Paul: And that's probably quite a good lead into the next question that we have, which is around the benefits that a strong business case can provide to a project, and the relationship there. So we'll explore that one a wee bit further in our next question (What benefits does a strong business case provide for an IT project?). But any other observations around what makes an effective business case? Especially from your own experiences and observations and through the projects and assignments that you have been involved with.

Ray: I'll add one thing to that is short. Because we're talking about all the things that we want in a business case, but this just multiplies things out and makes things very large. Actually, in reality, if we're talking about business cases that we want to end up chunking business cases down to smaller things, we want to be able to address benefits more quickly, we want to be able to react to a changing business environment, then actually having to produce a 100-page business case every single time we want to deliver anything very much slows down our ability to respond to those changes into that market.

So yes, get all these things in but in a way that we can do it quickly and effectively discuss it. And that might not be a traditional business case document, that might be other forms. I don't know. And actually, I've only personally produced business cases as documents. So I don't have an answer to this, but I'd like to think there are other ways that we could better communicate within an organisation - the formulation and changing of those business cases.

Paul: I guess that raises an interesting point, in the sense that in many cases, it's about fitting the culture and characteristics of the organisation. And just because you've got a template doesn't mean to say that you need to fill in every box in it.

Ray: Yeah.

Paul: You need to be mindful about...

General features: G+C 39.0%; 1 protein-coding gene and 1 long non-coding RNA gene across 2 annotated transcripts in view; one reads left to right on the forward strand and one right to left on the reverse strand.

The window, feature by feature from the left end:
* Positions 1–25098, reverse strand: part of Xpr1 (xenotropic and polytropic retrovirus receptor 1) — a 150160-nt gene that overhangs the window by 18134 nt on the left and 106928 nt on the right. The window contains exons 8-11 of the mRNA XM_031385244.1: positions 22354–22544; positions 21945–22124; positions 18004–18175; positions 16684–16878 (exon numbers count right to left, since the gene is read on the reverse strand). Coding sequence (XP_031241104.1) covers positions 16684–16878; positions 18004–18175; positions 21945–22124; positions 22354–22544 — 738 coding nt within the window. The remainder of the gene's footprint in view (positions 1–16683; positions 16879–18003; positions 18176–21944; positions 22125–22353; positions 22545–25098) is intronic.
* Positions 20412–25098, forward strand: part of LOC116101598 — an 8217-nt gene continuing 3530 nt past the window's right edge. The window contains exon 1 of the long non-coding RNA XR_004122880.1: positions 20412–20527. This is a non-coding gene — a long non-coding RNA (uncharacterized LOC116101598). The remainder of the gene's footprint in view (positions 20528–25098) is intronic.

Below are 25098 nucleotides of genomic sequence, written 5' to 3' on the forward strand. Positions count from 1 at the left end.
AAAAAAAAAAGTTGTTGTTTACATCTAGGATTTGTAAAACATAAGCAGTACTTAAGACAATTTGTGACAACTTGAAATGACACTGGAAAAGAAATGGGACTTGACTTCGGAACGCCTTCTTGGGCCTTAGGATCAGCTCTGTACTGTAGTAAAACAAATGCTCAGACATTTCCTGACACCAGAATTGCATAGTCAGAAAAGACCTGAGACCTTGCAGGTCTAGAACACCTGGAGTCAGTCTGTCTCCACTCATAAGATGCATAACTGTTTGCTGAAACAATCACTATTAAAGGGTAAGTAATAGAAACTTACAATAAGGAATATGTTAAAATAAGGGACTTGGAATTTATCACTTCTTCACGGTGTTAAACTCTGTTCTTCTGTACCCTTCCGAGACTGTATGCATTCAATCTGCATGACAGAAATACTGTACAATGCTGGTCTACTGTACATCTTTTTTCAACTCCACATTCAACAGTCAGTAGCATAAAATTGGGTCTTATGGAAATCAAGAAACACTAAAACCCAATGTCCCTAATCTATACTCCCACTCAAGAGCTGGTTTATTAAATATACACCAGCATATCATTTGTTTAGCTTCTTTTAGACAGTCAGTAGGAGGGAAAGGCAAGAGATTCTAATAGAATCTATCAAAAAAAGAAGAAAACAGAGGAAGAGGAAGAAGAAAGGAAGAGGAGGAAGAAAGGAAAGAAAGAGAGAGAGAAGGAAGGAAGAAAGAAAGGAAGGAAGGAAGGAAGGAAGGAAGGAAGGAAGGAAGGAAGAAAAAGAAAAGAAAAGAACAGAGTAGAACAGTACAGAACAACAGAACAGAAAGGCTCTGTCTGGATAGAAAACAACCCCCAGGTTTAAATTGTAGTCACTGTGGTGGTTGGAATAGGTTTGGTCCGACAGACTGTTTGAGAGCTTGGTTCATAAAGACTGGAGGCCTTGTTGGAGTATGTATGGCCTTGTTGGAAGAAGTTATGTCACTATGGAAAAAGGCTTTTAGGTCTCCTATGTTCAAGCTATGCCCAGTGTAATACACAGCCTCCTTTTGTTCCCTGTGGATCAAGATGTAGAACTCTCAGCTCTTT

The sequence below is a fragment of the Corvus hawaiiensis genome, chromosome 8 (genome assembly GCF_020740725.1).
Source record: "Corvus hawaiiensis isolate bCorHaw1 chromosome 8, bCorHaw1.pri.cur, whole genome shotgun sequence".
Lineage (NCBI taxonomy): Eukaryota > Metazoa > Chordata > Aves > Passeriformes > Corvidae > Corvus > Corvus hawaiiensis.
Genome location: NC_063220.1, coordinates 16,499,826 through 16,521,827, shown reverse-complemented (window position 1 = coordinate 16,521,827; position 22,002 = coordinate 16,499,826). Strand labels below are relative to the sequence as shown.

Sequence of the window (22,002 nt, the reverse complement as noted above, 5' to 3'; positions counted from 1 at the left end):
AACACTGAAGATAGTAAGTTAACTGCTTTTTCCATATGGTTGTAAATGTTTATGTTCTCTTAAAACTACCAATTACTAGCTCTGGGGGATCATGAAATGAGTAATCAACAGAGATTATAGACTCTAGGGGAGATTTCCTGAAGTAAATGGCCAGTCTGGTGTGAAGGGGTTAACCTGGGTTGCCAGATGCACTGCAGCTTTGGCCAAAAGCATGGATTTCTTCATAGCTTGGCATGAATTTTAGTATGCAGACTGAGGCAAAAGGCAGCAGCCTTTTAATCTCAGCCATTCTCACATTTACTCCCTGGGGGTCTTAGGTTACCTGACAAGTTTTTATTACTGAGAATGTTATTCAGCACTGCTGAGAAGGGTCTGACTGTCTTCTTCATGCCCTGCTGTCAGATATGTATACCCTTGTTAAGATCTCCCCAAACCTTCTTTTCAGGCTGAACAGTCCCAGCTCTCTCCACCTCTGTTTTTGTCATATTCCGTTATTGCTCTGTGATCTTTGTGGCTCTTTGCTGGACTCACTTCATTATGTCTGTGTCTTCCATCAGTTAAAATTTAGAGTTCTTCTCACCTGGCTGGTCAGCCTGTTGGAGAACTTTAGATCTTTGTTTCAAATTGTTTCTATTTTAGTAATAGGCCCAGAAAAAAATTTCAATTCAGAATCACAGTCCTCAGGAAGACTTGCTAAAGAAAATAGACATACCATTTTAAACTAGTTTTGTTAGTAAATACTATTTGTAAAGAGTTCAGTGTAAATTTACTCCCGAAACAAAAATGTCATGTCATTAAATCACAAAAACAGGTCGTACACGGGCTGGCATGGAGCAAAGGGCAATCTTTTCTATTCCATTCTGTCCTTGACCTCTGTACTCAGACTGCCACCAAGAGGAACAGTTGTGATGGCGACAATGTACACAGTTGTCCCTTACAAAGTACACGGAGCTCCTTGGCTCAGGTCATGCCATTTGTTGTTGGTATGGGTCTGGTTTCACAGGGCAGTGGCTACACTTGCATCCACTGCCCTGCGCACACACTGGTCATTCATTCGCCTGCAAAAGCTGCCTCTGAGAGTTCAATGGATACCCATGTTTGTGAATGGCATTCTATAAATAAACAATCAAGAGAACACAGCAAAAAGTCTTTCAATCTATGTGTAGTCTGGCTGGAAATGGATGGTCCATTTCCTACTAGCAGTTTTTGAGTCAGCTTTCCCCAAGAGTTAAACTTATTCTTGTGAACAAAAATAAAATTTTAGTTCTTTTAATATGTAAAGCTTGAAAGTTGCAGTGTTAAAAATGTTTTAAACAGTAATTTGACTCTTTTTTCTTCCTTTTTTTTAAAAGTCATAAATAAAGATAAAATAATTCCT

Ray: Our business case is a good example of that.

Paul: Yeah, and you need to be mindful about what drives a particular organisation. I know, say for example, in the '80s I was working with one organisation where at that particular point in time, a lot of the business cases were predicated on head count reduction, where most of the savings were going to occur. For others, as we talked about before, it quite often is purely a numeric around return on investment. "Is this the best way," as Peter said earlier, "to spend this money," as distinct from putting it in the bank? "Am I going to generate the kind of return?"

For others, particularly if they're in a customer service organisation, it may be around customer satisfaction, customer engagement, and those all speak to some of the different measures. I just wondered, Carl and Peter, if you've got any other observations as well on this question?

Carl: I think something that BBC and other frameworks like that set up is a proper examination of alternatives. You know, quite often, if a business case is traditionally it's a sales document, then you've pretty much got an idea of what you want to do. And you shape the business case to sell that vision. But really it should be an honest exploration of is the problem so big that we have to do anything at all? And if it is, then what are our choices and, applying some objective set of criteria, which one is the best of those? I think that's something that in the past has been quite weak in business cases but is getting a lot better.

The other thing I'd say, and might seem like I'm contradicting my earlier point, but it's important that a business case doesn't overly constrain the delivery. So it's got to be succinct enough so that you know the general direction you want to go in, and how you know when you're heading there. But it shouldn't be so detailed and so trying to predict the future that actually you create a real mess for the people who have to deliver that project.

Peter: Yeah, in other words have some level of trust for the project team and the project manager.

Paul: That's great. Thank you for that.

Peter: Just one more thing. Just to reiterate around Carl's mentioning of options analysis and assessment of those options. I just couldn't agree more. But in a funny way, that serves to emphasise the importance of the business needs, the drivers. Because it's those, well-articulated, that actually serve to differentiate between the various options. So for me, finding that set of compelling needs and the related benefits is crucial.


We'll be doing more Blab-based content in the future covering other common Agile and IT questions. Please let us know if you have any IT questions that you would like us to address.